This philosophy of leadership started taking shape when I served as executive director of the La Conner Chamber of Commerce in northwest Washington State and as I was just starting graduate school back in 2004. It has been tweaked only slightly over the past decade and shared at chamber membership luncheons, and in leadership presentations and college classrooms. This blog post is the first time I have “put it out there” widely.
Here is my “top ten” list. What’s yours?
- Connect people, tasks, and outcomes to achieve cohesion and measurable success. Does your organizational system of tasks and reporting structures make sense? Is it efficient and effective?
- Establish meaningful communication channels. What is the make-up of your existing team? Boomers? Xers? Millenials? Did you know they don’t all prefer to communicate in the same way using the same methods?
- Keep a reasonable pace. Do excellent work, by all means. However, don’t knock yourself out so that you have no energy for your personal life or for the next big project. How high can the bar reasonably be set? If it is set too high, and even achieved, it can only be sustained so long.
- Maintain course direction through a filtering process. Myriad ideas and suggestions come at us daily: “you should do this; have you thought about doing that?” Filter them through your current strategic plan: do these new ideas or suggestions help you in reaching the current goals and objectives? If not, store them for the next round of planning.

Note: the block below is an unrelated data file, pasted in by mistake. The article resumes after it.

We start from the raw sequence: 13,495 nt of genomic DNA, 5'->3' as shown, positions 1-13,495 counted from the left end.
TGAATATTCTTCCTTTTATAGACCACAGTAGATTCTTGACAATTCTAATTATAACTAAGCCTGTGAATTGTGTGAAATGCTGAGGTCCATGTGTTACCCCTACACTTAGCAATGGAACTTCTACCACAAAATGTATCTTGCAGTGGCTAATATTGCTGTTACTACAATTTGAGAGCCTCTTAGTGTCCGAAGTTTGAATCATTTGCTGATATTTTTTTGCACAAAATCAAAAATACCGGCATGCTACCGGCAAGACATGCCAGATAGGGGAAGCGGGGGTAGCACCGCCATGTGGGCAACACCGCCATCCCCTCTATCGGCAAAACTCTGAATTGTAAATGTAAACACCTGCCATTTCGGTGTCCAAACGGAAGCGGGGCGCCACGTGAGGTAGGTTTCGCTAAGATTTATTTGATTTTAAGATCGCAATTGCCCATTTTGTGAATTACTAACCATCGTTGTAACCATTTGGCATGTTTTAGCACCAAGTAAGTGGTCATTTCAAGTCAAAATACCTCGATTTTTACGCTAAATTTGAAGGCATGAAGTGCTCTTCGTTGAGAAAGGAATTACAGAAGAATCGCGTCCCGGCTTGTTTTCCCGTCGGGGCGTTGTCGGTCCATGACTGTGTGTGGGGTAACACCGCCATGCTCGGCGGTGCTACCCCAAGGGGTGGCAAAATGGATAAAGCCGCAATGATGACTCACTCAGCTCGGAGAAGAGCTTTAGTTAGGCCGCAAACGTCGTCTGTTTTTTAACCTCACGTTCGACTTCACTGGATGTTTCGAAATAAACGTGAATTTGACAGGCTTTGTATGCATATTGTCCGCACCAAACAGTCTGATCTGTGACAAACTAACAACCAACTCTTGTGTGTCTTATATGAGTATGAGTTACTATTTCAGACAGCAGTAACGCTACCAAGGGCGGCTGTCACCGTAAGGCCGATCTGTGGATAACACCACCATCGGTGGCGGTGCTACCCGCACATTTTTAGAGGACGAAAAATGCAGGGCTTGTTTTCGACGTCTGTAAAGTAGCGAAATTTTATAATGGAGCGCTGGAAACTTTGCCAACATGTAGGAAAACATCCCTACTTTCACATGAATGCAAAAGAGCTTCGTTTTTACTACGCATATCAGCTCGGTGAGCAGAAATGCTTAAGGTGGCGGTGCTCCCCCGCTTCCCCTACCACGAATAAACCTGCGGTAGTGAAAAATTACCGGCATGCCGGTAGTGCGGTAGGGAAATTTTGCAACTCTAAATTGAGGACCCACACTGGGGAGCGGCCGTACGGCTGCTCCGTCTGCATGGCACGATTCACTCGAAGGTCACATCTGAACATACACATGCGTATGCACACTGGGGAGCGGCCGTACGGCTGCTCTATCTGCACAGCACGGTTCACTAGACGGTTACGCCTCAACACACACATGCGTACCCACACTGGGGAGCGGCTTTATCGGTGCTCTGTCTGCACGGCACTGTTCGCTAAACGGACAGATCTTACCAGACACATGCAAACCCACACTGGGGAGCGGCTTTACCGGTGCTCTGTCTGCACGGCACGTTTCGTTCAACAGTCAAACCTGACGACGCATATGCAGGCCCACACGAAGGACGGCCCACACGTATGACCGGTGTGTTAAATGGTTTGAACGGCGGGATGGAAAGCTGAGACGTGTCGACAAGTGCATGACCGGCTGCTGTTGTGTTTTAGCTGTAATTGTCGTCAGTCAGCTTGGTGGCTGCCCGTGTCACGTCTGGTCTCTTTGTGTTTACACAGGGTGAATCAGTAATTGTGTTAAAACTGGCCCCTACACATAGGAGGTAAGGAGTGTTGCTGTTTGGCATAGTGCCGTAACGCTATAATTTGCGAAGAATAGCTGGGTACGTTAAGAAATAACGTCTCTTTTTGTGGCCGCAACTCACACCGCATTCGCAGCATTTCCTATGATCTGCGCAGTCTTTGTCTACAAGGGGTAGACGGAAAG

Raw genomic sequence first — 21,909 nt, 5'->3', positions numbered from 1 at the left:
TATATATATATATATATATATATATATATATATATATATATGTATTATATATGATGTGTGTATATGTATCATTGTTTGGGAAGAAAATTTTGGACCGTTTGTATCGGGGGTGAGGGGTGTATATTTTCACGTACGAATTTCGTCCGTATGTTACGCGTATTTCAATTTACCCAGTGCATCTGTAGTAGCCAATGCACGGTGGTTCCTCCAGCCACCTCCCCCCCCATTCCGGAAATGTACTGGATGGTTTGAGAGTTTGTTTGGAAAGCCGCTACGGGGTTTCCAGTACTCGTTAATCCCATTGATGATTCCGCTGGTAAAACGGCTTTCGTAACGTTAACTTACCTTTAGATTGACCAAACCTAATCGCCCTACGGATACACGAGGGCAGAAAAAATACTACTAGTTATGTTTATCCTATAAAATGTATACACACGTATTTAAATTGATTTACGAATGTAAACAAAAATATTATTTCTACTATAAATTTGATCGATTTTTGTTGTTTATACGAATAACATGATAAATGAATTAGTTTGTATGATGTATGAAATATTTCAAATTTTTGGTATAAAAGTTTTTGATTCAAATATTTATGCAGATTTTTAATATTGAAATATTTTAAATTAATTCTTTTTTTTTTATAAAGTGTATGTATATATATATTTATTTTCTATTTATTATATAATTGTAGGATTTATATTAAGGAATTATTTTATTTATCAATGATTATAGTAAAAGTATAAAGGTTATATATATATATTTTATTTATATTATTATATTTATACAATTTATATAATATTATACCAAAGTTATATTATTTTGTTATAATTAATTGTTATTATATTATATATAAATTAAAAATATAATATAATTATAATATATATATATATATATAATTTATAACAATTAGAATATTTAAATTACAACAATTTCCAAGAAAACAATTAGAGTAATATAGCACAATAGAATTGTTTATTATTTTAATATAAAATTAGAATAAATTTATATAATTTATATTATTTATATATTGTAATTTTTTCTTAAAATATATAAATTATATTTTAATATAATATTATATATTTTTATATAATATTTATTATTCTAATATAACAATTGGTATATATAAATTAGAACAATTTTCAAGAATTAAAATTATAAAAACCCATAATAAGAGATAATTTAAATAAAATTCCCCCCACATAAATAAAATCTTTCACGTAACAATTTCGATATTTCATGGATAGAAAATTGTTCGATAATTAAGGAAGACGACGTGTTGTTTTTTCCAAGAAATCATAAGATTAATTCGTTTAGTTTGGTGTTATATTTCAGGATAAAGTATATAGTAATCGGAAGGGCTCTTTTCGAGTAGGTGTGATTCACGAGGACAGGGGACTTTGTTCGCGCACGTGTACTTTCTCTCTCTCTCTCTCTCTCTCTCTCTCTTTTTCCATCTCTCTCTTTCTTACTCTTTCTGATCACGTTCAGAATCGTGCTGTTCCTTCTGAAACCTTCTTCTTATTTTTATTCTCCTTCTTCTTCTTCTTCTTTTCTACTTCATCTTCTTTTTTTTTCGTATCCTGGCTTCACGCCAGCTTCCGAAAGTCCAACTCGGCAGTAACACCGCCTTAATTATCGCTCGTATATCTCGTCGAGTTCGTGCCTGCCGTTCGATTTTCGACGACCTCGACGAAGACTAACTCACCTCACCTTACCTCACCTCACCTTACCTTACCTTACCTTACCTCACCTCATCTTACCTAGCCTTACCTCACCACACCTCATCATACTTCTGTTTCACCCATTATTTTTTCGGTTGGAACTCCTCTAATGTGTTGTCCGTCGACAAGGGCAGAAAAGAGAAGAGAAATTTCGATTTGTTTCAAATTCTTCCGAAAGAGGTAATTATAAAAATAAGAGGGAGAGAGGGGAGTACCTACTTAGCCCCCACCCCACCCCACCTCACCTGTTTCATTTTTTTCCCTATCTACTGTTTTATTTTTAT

- Listen intently. I mean really Listen to what is said, and what’s not said. Consider perspective and the various thought processes and approaches in any given room at any time.
- Work attentively and respectfully with other organizations. Many of us come together for a common or complementary purpose, or to collaborate and partner on a project. Be mindful of everyone’s expertise, strengths, limitations, and time.
- Carry out tasks as if the Vision Statement is a snapshot of the current environment. You should already know that vision statements should be written in the present tense. You are more likely to achieve that desired future state if you treat it as though it is already here.
- Take care of self and organization – health of each is reciprocal. Our personal health (physical, mental, emotional, and spiritual) can affect the workplace if not in good standing. Likewise, if the organization is struggling or experiencing negativity, it will many times spill into the homes of its team members.
- Be authentic when serving those around you, whether they are your employees, co-workers, members, or community. Be genuine, sincere, and always yourself. A climate of openness and trust will prevail.